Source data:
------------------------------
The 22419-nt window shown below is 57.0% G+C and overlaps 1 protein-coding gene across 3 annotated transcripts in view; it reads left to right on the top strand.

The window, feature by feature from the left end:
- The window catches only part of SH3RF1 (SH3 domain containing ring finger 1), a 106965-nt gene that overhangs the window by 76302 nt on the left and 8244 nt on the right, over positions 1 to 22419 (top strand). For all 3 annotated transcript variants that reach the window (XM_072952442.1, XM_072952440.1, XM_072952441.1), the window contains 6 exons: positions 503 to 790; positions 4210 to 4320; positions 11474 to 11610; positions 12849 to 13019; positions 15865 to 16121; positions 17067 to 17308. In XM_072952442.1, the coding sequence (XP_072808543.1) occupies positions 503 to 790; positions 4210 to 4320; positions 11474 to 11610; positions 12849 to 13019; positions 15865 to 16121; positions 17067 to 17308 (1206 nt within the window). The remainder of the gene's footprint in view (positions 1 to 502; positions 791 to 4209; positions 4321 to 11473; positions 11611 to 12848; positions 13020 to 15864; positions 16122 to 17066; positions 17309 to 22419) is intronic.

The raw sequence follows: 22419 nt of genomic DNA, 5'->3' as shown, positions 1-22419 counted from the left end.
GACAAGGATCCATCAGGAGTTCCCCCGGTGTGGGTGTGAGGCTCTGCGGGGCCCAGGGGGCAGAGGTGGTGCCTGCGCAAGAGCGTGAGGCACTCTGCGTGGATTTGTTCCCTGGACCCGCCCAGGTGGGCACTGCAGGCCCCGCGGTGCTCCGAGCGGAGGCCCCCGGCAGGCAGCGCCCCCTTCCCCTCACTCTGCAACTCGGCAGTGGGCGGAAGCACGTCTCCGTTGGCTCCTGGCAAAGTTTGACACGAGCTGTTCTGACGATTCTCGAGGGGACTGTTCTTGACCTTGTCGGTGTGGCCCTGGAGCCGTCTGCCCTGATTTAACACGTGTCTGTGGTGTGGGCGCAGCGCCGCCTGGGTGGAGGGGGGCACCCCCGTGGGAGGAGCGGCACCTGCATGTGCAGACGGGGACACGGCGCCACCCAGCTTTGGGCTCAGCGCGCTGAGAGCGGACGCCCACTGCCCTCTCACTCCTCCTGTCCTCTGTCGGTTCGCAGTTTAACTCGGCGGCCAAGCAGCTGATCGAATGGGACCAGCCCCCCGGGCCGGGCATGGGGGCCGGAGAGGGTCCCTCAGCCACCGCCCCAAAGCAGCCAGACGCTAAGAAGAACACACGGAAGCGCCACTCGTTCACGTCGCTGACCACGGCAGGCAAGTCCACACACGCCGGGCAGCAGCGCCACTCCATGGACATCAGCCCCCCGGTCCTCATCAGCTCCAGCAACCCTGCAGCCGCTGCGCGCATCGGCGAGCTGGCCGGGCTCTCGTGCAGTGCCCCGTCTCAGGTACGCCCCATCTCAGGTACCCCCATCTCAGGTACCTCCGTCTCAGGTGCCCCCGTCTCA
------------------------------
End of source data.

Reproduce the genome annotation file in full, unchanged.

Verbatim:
The 22419-nt window shown below is 57.0% G+C and overlaps 1 protein-coding gene across 3 annotated transcripts in view; it reads left to right on the top strand.

The window, feature by feature from the left end:
- The window catches only part of SH3RF1 (SH3 domain containing ring finger 1), a 106965-nt gene that overhangs the window by 76302 nt on the left and 8244 nt on the right, over positions 1 to 22419 (top strand). For all 3 annotated transcript variants that reach the window (XM_072952442.1, XM_072952440.1, XM_072952441.1), the window contains 6 exons: positions 503 to 790; positions 4210 to 4320; positions 11474 to 11610; positions 12849 to 13019; positions 15865 to 16121; positions 17067 to 17308. In XM_072952442.1, the coding sequence (XP_072808543.1) occupies positions 503 to 790; positions 4210 to 4320; positions 11474 to 11610; positions 12849 to 13019; positions 15865 to 16121; positions 17067 to 17308 (1206 nt within the window). The remainder of the gene's footprint in view (positions 1 to 502; positions 791 to 4209; positions 4321 to 11473; positions 11611 to 12848; positions 13020 to 15864; positions 16122 to 17066; positions 17309 to 22419) is intronic.

The raw sequence follows: 22419 nt of genomic DNA, 5'->3' as shown, positions 1-22419 counted from the left end.
GACAAGGATCCATCAGGAGTTCCCCCGGTGTGGGTGTGAGGCTCTGCGGGGCCCAGGGGGCAGAGGTGGTGCCTGCGCAAGAGCGTGAGGCACTCTGCGTGGATTTGTTCCCTGGACCCGCCCAGGTGGGCACTGCAGGCCCCGCGGTGCTCCGAGCGGAGGCCCCCGGCAGGCAGCGCCCCCTTCCCCTCACTCTGCAACTCGGCAGTGGGCGGAAGCACGTCTCCGTTGGCTCCTGGCAAAGTTTGACACGAGCTGTTCTGACGATTCTCGAGGGGACTGTTCTTGACCTTGTCGGTGTGGCCCTGGAGCCGTCTGCCCTGATTTAACACGTGTCTGTGGTGTGGGCGCAGCGCCGCCTGGGTGGAGGGGGGCACCCCCGTGGGAGGAGCGGCACCTGCATGTGCAGACGGGGACACGGCGCCACCCAGCTTTGGGCTCAGCGCGCTGAGAGCGGACGCCCACTGCCCTCTCACTCCTCCTGTCCTCTGTCGGTTCGCAGTTTAACTCGGCGGCCAAGCAGCTGATCGAATGGGACCAGCCCCCCGGGCCGGGCATGGGGGCCGGAGAGGGTCCCTCAGCCACCGCCCCAAAGCAGCCAGACGCTAAGAAGAACACACGGAAGCGCCACTCGTTCACGTCGCTGACCACGGCAGGCAAGTCCACACACGCCGGGCAGCAGCGCCACTCCATGGACATCAGCCCCCCGGTCCTCATCAGCTCCAGCAACCCTGCAGCCGCTGCGCGCATCGGCGAGCTGGCCGGGCTCTCGTGCAGTGCCCCGTCTCAGGTACGCCCCATCTCAGGTACCCCCATCTCAGGTACCTCCGTCTCAGGTGCCCCCGTCTCA